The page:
Teacher Diaries: Mr. James – Non-fiction
The world of non-fiction literature includes a huge variety of subjects and genres, so there is always something worth exploring to suit your own individual interests. I particularly enjoy reading about events from the past; you discover a world in which so many things were different from today, and history has led to the world being what it is today. One particularly interesting event that has influenced the world is the French Revolution, which took place at the end of the eighteenth century. With this in mind, the book that I will mention briefly here is Citizens by Simon Schama, which focuses on the individual events and details of the French Revolution.
As the book’s name suggests, Citizens focuses on the French Revolution as a movement with the people of France at the very centre. It describes the context of the monarchs of France, living conditions of normal people, influential ideas and events that took place before the period of revolution, and explains how all of these elements are linked together. For anybody wanting to understand the in-depth details of the Revolution, this book would fulfill that purpose very well.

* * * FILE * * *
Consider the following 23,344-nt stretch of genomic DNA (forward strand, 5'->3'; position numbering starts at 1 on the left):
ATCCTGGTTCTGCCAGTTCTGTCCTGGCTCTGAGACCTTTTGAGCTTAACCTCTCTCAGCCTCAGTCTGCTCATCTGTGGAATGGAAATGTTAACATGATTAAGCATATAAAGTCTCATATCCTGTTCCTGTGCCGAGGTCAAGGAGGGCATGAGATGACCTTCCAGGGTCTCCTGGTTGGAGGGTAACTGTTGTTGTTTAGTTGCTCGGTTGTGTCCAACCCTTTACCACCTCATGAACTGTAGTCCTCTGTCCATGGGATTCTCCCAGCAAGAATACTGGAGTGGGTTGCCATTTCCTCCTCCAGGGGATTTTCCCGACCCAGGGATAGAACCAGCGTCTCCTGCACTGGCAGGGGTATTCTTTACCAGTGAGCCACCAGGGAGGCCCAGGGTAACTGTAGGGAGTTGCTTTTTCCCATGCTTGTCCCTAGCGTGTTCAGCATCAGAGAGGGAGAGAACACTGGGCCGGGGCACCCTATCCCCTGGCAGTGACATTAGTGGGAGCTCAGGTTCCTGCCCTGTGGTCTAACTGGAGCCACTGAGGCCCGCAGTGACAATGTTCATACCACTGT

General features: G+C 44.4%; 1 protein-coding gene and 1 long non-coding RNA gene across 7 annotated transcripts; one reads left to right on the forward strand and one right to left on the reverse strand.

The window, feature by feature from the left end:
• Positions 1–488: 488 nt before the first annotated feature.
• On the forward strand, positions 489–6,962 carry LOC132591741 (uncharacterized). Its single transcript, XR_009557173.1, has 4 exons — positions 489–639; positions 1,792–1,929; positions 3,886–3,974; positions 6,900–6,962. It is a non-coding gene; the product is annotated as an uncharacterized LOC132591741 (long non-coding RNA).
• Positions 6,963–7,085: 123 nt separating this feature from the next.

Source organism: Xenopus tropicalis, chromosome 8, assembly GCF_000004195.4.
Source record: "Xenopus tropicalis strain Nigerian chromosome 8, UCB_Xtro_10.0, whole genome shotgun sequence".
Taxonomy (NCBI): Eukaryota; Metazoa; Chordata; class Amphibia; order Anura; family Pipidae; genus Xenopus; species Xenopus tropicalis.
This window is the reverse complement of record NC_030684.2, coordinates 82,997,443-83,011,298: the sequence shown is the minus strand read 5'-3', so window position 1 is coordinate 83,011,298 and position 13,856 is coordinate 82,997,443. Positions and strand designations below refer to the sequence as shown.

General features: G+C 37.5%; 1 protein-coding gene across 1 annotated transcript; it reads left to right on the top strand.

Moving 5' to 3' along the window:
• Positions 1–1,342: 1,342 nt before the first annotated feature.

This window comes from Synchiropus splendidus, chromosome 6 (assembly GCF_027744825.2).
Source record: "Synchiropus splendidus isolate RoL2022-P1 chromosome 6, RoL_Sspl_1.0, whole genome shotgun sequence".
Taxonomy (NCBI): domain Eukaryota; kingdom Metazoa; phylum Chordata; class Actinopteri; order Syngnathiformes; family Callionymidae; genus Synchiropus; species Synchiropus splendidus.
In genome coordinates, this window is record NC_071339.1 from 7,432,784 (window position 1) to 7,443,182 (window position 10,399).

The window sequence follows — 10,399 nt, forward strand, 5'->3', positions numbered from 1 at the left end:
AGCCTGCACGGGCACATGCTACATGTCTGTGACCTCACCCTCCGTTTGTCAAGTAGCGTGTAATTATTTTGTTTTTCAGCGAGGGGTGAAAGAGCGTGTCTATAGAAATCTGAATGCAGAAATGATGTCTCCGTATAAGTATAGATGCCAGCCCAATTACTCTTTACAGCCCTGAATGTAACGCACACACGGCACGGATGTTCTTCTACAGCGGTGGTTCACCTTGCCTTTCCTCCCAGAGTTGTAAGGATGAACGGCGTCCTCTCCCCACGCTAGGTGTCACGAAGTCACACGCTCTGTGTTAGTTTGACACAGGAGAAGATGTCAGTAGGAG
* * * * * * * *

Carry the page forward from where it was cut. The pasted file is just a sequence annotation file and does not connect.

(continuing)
But an author’s personal comments on history are, for me, the most interesting part of history books. Simon Schama puts forward an idea that the so-called ‘French Revolution’ was a series of events with a common theme, rather than a deliberate revolution. This raised some interesting questions for me: How will the events in the world today be seen and explained when historians look back on us in future years? What will future historians consider to be the causes and effects of events of today’s world?
Reading Citizens also greatly supported my studies of history at A-Level, and gave great context to the French that I was studying at the time. Understanding history can really bring to life your study of a language or culture. Furthermore, it can give you valuable extra content that’s not covered by your school curriculum, which would really impress an examiner if you can bring it into an exam!